American Congresswoman Susan Wild’s bill which seeks to suspend police and military aid due to the alleged human rights abuses of the Duterte government is just so wild, a slightly smirking Presidential Spokesman Harry Roque said today.
Ah, we see what you did there, Harry.
“That’s a very wild suggestion. We are confident that the [U.S.] State Department and the administration of President [Donald] Trump, because of his close friendship with our President [Rodrigo Duterte]…recognizes the worth of continual cooperation between the United States and the Philippines,” Roque told reporters in a virtual briefing in English and Filipino.
He added that similar to the Philippines, practically any member of the U.S. Congress can easily file a bill, but this will still need to hurdle through both houses of Congress and pass hundreds of lawmakers’ approval.
“The chances of this being passed into law is very slim. So let’s just let that go, because that is the personal opinion of Congresswoman Wild, which is a very wild idea,” the spokesman said.
“We will not interfere with a nation’s sovereignty. If they want to do it, then do it. But we are confident…I think the United States recognizes the value of the Philippines as its partner when it comes to matters of its own national security,” he added.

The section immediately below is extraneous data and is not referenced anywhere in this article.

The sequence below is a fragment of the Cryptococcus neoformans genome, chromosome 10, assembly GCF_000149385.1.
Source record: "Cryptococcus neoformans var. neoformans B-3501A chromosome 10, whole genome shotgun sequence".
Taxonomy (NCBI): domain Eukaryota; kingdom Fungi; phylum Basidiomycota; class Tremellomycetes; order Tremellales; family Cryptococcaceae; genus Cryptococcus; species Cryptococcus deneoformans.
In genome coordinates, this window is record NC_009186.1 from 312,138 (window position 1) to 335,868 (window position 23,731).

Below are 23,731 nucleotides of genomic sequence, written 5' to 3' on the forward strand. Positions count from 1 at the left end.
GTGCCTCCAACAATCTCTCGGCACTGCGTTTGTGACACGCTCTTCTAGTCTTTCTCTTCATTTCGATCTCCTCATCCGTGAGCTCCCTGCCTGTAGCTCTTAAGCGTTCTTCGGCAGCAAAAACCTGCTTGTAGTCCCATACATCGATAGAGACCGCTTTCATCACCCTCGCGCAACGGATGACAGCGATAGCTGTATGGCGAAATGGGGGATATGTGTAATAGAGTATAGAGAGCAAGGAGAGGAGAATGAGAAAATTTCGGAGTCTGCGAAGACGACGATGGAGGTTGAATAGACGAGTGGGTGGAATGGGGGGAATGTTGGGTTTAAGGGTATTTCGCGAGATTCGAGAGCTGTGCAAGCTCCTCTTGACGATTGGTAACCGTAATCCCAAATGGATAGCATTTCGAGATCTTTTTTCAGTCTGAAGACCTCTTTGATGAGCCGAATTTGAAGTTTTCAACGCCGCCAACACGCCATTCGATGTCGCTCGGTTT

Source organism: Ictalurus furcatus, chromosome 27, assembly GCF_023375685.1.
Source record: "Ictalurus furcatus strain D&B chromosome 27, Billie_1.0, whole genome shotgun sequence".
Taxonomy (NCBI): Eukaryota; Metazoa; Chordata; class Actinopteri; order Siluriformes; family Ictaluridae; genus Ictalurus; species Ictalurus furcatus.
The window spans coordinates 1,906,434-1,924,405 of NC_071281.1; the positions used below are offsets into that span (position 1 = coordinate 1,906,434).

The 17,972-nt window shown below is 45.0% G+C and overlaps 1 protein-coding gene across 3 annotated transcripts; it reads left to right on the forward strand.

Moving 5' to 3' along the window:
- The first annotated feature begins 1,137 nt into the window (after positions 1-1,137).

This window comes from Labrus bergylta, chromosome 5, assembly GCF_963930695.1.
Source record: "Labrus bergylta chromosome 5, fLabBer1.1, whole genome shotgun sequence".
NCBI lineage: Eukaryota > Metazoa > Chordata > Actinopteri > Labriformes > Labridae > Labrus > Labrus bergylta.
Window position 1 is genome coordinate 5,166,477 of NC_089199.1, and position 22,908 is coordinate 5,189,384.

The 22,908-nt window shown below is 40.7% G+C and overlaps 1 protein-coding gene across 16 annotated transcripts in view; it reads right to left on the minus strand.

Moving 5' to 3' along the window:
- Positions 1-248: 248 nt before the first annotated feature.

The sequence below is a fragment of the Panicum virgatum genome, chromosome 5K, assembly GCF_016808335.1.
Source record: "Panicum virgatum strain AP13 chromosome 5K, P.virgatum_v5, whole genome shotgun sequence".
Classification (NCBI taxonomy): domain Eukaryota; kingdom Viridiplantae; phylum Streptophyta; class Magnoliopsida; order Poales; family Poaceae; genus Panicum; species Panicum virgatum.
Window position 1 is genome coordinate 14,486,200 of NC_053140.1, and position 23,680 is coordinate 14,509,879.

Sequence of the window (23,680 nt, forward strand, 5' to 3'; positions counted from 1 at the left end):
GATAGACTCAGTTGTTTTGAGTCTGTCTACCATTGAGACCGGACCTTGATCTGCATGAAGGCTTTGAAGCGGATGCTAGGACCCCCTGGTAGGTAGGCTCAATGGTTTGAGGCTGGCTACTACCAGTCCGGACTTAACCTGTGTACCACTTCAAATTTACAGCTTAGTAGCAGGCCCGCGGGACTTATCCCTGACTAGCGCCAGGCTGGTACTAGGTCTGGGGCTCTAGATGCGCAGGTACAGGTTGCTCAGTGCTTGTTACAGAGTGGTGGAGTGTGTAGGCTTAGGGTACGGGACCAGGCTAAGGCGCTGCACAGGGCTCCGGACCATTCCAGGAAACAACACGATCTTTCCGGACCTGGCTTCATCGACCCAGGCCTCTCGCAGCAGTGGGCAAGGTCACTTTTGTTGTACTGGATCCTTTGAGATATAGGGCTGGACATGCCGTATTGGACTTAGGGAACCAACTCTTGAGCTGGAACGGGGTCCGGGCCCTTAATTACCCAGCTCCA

Wild filed her proposed Philippine Human Rights Bill before the U.S. Congress in reaction to the contentious Anti-Terrorism Act of 2020 which Duterte signed into law on July 3. The American lawmaker said that the Anti-Terror Law puts activists and critics of the Duterte government in harm’s way.
Her proposed bill sought to block U.S. police and military aid to the country unless the Duterte government takes necessary steps to remedy the human rights situation in the country. This includes probing and criminally charging police forces who have allegedly committed human rights violations; and protecting journalists, activists, and marginalized communities against the said abuses.
Duterte in his recent speech before the United Nations General Assembly cited rebel communist insurgency and terrorist attacks in Marawi as the reason for creating an “effective legal framework” against terrorism through the widely opposed Anti-Terror Law. However, various groups including Filipino religious leaders have disputed the law, asking the Philippine Supreme Court to suspend it for being allegedly unconstitutional.
This article, ‘Wild idea’: Roque takes sarcastic dig at US lawmaker’s plea to halt PH military aid, originally appeared on Coconuts, Asia's leading alternative media company.